Date: June 5, 2011
Liturgical Sunday: Seventh Sunday of Easter / Ascension Sunday
Sermon Title: Did Jesus have to ascend?
Knox Presbyterian [audio:https://wordsfromthemiddle.ca/wp-content/uploads/110605_-_Knox.mp3|titles=Did Jesus have to ascend?]
St. Mark’s Presbyterian [audio:https://wordsfromthemiddle.ca/wp-content/uploads/110605_-_St_Marks.mp3|titles=Did Jesus have to ascend?]
Ascension Sunday, at least sort of. The Ascension of the Lord was actually June 2 but not being at church that day I thought it would better to preach about this particular high holy day today.
As I mentioned in both sermons, there is considerable overlap (at least for me) between Ascension and Pentecost so I am hoping that I haven’t ended up “stealing the thunder” of next Sunday but I don’t think so.
As anyone who is following this blog or who has had the good/mis-fortune 🙂 to sit under my preaching for any length of time you know how fond I am of sermon titles that are questions. As I have said before I do this for two reasons: first, preaching should answer questions even if I have to pose the question myself; and, second, questions ignite a completely different kind of thinking than even the cutest of cutesy titles or for that matter, even simple propositional statements. One of the benefits of using a question is that it allows me to deal with the (potential) multiple layers of meaning in the question. For example, this week’s sermon title allowed me to spend some time addressing the simple mechanical aspects of Jesus’ ascension, i.e. why did he leave that way? Then we spent some time with what it means that Jesus ascended, i.e. left. One question, two very profitable areas of answer. I like questions as sermon titles.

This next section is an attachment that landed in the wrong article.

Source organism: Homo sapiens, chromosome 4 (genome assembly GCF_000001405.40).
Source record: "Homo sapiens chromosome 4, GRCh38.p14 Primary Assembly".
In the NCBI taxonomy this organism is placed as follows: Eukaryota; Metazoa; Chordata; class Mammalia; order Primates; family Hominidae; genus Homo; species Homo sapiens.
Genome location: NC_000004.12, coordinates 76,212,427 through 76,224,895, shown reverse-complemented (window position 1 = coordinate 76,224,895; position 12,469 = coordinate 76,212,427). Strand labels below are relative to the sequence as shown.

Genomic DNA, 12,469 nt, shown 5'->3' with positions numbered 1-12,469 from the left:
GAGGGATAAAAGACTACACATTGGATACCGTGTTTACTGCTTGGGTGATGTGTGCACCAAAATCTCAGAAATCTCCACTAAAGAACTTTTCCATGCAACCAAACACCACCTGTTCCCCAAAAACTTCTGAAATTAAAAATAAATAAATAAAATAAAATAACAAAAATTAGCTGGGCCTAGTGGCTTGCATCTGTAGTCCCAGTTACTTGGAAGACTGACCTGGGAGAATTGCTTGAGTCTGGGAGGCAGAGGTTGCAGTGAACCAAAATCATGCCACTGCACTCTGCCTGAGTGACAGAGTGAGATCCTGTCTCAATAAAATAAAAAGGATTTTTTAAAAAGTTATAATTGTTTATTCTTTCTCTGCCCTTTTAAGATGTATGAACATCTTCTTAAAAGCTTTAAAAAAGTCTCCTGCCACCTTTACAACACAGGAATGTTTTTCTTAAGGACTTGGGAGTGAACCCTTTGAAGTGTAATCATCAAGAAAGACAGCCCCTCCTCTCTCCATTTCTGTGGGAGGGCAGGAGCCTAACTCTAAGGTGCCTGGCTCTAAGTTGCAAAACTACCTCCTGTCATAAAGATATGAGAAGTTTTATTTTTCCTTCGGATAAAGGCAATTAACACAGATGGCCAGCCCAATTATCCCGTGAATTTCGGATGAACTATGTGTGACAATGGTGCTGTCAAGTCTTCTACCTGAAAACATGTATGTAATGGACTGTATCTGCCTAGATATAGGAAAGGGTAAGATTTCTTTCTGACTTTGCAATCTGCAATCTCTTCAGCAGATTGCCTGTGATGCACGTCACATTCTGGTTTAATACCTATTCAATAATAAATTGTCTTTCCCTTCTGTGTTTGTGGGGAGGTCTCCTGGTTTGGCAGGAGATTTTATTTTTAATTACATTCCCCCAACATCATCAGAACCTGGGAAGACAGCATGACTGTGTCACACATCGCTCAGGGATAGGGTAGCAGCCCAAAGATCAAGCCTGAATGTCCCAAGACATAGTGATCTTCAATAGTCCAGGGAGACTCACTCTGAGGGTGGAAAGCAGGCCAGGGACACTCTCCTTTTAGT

One quick word about a particular word that I use in both sermons. The word condescend has very particular theological meanings that I have reviewed with both congregations but I’m not sure I have done it here. This has nothing to do with the current definition of being “condescending” in the sense that you are being haughty or looking down on anyone. The word is used here to characterize God’s willingness to lower Himself to our level so that we might be able to understand. It is much the same way that we condescend to use “boo boo” rather than “hematoma” when discussing the bruise that a toddler has just displayed for our inspection.
I hope that you will find one or both of these sermons to be a blessing to you.